To begin with language can be defined as ‘use of words in agreed way as means of human communication, communication of thoughts and feelings through a system of arbitrary signals, such as voice sounds, gestures, or written symbols. Thus, it follows that the structure of language restricts thought, which is part of the process of acquiring knowledge, and therefore knowledge. An inference can therefore be drawn that there would be no loss in the fidelity of information as it gets transmitted from one human to another. To understand better let me take an example of the data formats in computers. In computers, information is represented as data encoded in specific formats. Software must be able to understand the format in order to process it. Therefore there are standards that govern the format in which data is represented. Most of the documents on the web, for example, are encoded in HTML. Since it is standardized, web browsers merely have to conform to the standard in order to process the document as display it on your screen. The same is the case for language. A language is a standard in that it has certain words that mean certain things, and its grammatical structure that strings words together into more complex sentences. However, language is not a syntax that is purposefully created whole then agreed upon. It is something that forms a part of the culture. Language grows. People invent certain words and ways of stringing them together, and they use these languages with some people. The language spreads, undergoes changes, and encounters other languages. Therefore we have a problem in that the syntax of language is not certain to be definite An example would be old texts, where even though the same word might be used, the meaning of it as the writer intended, or people of their time interpreted may be different.
The essay title states that language forms the main thread in all of the ways of knowing. Then how is it that a small child who can’t speak contain knowledge even without being able to communicate with language? Very young children are able to grasp new concepts of the world around them, purely by observation and perception. In conclusion, we can say that language have some bearing on the way we perceive things. Similarly, at many instances we do things merely on our instincts. Let me give an example of a real life incident that I read in a magazine. A boy was going with his friends to a hill station for a picnic. They were waiting for the bus and when the bus came the boy suddenly got a very uncomfortable feeling of getting into the bus. He felt that he and his friends shouldn’t travel by that bus. He some how persuaded his friends to take the next bus. Another day there was news that that same bus had met an accident and fallen from over a bridge killing each and every passenger in the bus. Here, there was no language as a way of knowing. It was merely the boy’s instinct that made him uncomfortable- an emotion of not travelling in the bus. In the same way when we do something wrong, we know it because we feel guilty or if we like someone we just feel it by emotion of love. Hence, emotions play a part in our way of knowing.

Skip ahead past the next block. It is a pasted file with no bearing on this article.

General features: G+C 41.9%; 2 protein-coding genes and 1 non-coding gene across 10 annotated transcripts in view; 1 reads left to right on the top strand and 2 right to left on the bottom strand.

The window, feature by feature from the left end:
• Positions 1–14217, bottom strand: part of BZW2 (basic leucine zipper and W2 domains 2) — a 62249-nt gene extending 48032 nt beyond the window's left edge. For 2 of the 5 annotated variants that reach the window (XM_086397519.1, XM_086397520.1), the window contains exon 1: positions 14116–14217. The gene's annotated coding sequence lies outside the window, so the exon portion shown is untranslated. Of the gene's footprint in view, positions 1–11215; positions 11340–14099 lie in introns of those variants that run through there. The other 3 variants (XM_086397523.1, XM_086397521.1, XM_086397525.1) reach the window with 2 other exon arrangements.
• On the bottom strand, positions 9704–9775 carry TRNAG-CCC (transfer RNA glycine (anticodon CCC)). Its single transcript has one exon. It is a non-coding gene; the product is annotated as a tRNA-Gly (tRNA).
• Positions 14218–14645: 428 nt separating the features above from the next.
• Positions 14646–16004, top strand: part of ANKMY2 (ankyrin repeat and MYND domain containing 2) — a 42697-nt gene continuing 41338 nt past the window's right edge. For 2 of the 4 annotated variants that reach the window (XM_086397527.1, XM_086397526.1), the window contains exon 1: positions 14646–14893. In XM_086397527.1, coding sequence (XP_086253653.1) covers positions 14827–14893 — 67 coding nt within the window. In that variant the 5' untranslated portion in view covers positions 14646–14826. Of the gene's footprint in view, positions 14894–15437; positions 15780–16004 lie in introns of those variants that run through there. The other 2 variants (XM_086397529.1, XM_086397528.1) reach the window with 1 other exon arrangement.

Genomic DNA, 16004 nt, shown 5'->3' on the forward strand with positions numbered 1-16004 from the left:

The thing to consider in the above situation is that we reason on the basis of our emotion and perception. But, for reasoning – a man’s tool for understanding – we need some kind of medium. As I asked before that a child who can’t speak can acquire knowledge by perception. However he understands this perception by reasoning out. This reasoning is carried out by the brain. The child then knows about things in his own language unless he grows up and learns language spoken by us and thus gets acquainted with what the things are called. Here, the child gained knowledge through perception and reasoning in his own language but when he learnt the language he gained knowledge about what things are named.
The power of naming things gives man the knowledge about things which helps it to describe it. Thus it is ultimately language as it is a medium to understand things and communicate.
It is true that language controls the "knowing" of the other ways of knowing, yet without the other ways of knowing there wouldn't be much of understanding as language itself has many barriers and POK’s. For eg, A bird has feathers and hence he can fly. On the same basis you can argue that a pillow also has feathers and hence he can fly. But, we know by reasoning that pillow being a non-living thing it can’t fly. This is also because we have seen a pillow.
Reason is something you develop through reflection and consideration of what you perceive or through emotion and you use language when you reflect (reason)on it, but indirectly. Hence to conclude language dosen’t direct emotion, perception and reason but is simply a means of knowing.